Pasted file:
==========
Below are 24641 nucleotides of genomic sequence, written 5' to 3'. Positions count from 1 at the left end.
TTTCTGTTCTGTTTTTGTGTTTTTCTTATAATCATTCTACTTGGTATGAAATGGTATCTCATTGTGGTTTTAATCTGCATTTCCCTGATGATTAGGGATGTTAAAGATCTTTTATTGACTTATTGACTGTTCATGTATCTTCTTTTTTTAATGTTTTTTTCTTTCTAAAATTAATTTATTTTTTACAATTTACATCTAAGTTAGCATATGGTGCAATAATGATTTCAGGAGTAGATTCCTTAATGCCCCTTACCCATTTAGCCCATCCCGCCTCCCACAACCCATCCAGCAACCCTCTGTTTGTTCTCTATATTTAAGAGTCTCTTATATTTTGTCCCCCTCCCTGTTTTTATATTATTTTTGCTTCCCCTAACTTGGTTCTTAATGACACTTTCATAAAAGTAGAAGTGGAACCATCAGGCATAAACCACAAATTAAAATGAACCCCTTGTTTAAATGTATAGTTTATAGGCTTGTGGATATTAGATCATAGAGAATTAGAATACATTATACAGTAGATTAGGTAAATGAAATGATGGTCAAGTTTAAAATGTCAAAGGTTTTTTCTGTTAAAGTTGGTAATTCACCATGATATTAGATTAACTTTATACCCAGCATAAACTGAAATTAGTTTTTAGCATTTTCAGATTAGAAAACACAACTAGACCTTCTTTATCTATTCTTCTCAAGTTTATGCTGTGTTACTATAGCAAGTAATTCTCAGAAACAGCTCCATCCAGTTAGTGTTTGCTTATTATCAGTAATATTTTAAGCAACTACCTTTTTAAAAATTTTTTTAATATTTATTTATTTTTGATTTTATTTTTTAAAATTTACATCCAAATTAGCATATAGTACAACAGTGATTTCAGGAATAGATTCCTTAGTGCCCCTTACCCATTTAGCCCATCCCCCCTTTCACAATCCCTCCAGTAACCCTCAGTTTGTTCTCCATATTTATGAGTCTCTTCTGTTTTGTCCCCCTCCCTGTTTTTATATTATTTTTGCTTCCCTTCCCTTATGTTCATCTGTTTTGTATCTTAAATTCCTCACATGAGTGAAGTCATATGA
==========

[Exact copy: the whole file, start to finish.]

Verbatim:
Below are 24641 nucleotides of genomic sequence, written 5' to 3'. Positions count from 1 at the left end.
TTTCTGTTCTGTTTTTGTGTTTTTCTTATAATCATTCTACTTGGTATGAAATGGTATCTCATTGTGGTTTTAATCTGCATTTCCCTGATGATTAGGGATGTTAAAGATCTTTTATTGACTTATTGACTGTTCATGTATCTTCTTTTTTTAATGTTTTTTTCTTTCTAAAATTAATTTATTTTTTACAATTTACATCTAAGTTAGCATATGGTGCAATAATGATTTCAGGAGTAGATTCCTTAATGCCCCTTACCCATTTAGCCCATCCCGCCTCCCACAACCCATCCAGCAACCCTCTGTTTGTTCTCTATATTTAAGAGTCTCTTATATTTTGTCCCCCTCCCTGTTTTTATATTATTTTTGCTTCCCCTAACTTGGTTCTTAATGACACTTTCATAAAAGTAGAAGTGGAACCATCAGGCATAAACCACAAATTAAAATGAACCCCTTGTTTAAATGTATAGTTTATAGGCTTGTGGATATTAGATCATAGAGAATTAGAATACATTATACAGTAGATTAGGTAAATGAAATGATGGTCAAGTTTAAAATGTCAAAGGTTTTTTCTGTTAAAGTTGGTAATTCACCATGATATTAGATTAACTTTATACCCAGCATAAACTGAAATTAGTTTTTAGCATTTTCAGATTAGAAAACACAACTAGACCTTCTTTATCTATTCTTCTCAAGTTTATGCTGTGTTACTATAGCAAGTAATTCTCAGAAACAGCTCCATCCAGTTAGTGTTTGCTTATTATCAGTAATATTTTAAGCAACTACCTTTTTAAAAATTTTTTTAATATTTATTTATTTTTGATTTTATTTTTTAAAATTTACATCCAAATTAGCATATAGTACAACAGTGATTTCAGGAATAGATTCCTTAGTGCCCCTTACCCATTTAGCCCATCCCCCCTTTCACAATCCCTCCAGTAACCCTCAGTTTGTTCTCCATATTTATGAGTCTCTTCTGTTTTGTCCCCCTCCCTGTTTTTATATTATTTTTGCTTCCCTTCCCTTATGTTCATCTGTTTTGTATCTTAAATTCCTCACATGAGTGAAGTCATATGA